I think that's going to be a struggle, because you're having to unwire deeply wired behavior. And again, I think when you look at those best in class HR teams, one of the shifts I talked about in my last book, Redefining HR, was one of the contrasts between legacy HR and modern HR is moving from legacy HR had more of a command and control structure. They viewed control as a pathway to power.

So they want to be involved in all processes. There was a view that that is what got them more clout within the business and more power. And the opposite happened.

It pissed people off. It was overly bureaucratic. Nobody liked it.

It's part of the reasons why I think HR had the reputation they did. I think when you look at best in class HR teams today, they don't embrace that. They've gone the opposite way.

It's about decentralizing and empowering. It's about creating some frameworks and some guidance, but pushing that out to the business to run and manage. Again, I think we can create the frameworks for that.

But it can't be, HR is making me do this and HR is making us say that. It has to be championed from the top down, I think, to be successful. Because then it's just another thing that we're trying to force upon employees.

Particularly in a situation like this, we talk about fully bait candidates versus potential and skills. We're working against deeply hardwired, long held beliefs on what hiring is and how it should be done.

Daan van Rossum: Yeah, definitely. Obviously, that's where people are so used to doing it in a certain way. They will also question why suddenly it doesn't work anymore.

Because maybe they're so close to that research, they maybe haven't seen the data. One of the things that Anthony also mentioned in that interview was that if you would come with data as HR, and you say that, look, we've proven now that this way of hiring works better, then maybe you have a shot. But if you don't do it, and if you just say, well, trust me, or I read this report here or there, then it may not be that compelling.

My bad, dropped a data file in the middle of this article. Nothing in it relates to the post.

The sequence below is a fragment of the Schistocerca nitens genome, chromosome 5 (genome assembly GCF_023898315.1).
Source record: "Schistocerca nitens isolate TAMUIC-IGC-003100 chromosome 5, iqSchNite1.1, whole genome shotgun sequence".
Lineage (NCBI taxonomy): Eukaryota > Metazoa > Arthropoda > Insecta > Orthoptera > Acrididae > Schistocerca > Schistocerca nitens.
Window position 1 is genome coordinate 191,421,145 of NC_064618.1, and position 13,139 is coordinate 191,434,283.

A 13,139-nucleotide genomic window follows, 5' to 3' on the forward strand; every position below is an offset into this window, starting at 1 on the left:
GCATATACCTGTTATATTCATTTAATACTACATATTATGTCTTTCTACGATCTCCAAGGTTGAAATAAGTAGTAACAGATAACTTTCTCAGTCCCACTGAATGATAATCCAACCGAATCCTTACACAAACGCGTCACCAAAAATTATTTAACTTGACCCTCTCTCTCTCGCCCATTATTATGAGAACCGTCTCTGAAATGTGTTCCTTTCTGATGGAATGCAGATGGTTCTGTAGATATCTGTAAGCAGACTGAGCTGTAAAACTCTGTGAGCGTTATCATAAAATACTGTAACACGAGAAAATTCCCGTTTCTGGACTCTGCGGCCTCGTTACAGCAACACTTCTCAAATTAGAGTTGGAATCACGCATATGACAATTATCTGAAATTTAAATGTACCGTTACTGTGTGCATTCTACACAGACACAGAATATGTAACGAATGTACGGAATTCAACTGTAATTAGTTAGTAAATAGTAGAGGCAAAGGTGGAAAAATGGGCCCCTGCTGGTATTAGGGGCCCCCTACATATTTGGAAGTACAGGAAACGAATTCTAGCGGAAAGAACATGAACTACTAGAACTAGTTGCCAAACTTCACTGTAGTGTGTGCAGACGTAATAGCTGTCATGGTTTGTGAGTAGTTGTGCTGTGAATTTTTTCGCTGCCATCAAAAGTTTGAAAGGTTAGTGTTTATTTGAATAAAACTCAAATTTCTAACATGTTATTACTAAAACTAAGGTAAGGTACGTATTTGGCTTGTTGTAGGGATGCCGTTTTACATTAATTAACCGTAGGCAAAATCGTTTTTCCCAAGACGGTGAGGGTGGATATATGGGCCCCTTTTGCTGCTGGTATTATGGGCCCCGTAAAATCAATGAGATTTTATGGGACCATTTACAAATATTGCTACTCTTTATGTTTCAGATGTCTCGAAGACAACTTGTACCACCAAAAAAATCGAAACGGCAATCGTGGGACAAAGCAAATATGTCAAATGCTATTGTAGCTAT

So it sounds like HR in that sense also has to shift quite a lot from that kind of command and control structure, as you mentioned, to more of a, look, we have the research, we have the data, we have the frameworks, but it needs to definitely go beyond HR. It's really about the company's DNA. And how do you run a company, which again, goes back to the CEO, it goes back to kind of like getting closer to the business, where companies like Spotify may do that quite natively.

Lars Schmidt: Yeah.

Daan van Rossum: Very curious that about the upcoming years. AI obviously is going to be making a huge impact, not only in the business, but also in HR itself. How are you looking at some of these new platforms, like maybe Eightfold, I interviewed Barb Hyman from Sapia, AI recruiting these kind of platforms, how are you looking at that?

What are you also hearing from your community in terms of are people ready to embrace those kind of platforms to really dig into it? Or is there still some skepticism around that as well?

Lars Schmidt: Yeah, first, like, I think there's definitely interest, there's curiosity, there's skepticism as well. I think there's so much hype around AI now that it's like, everybody is talking about how they have this like magical AI solution to whatever ails you. It's like the healer. AI is the healer, like whatever it is you have a problem with, we're gonna put some AI on that, that's gonna take all your pain away.

We know that's not the reality. There's a lot of challenges with AI. We're in the early days still of this new kind of generative AI driven wave of AI.

But I think that there is general curiosity. There's excitement about the potential, but also some nervousness and uncertainty. So I think the speed at which this is rolling out, given the backdrop that the field is in that we kind of discussed, that also kind of makes it hard, because, again, the trends around generative AI are so buzzworthy, you're hearing so much about them in the news, your CEO is reading articles about them in HBR, Fast Company, wherever else, and they're, hey, where are we using?

So it's like, they're getting downward pressure, they're getting upward pressure. There are some real great use cases for these tools. But many of them are not super, meaning kind of CHOs and CPOs, unless they have teams that can support them, they may not be individually super fluent in kind of how and where to use these tools.

So that's kind of, I think, how they're responding. I think in terms of my thoughts on these tools, I think there's tons of potential in them. I think depending on the tool, like something like Eightfold, I think is super powerful, but you obviously need a certain data set for that to be helpful.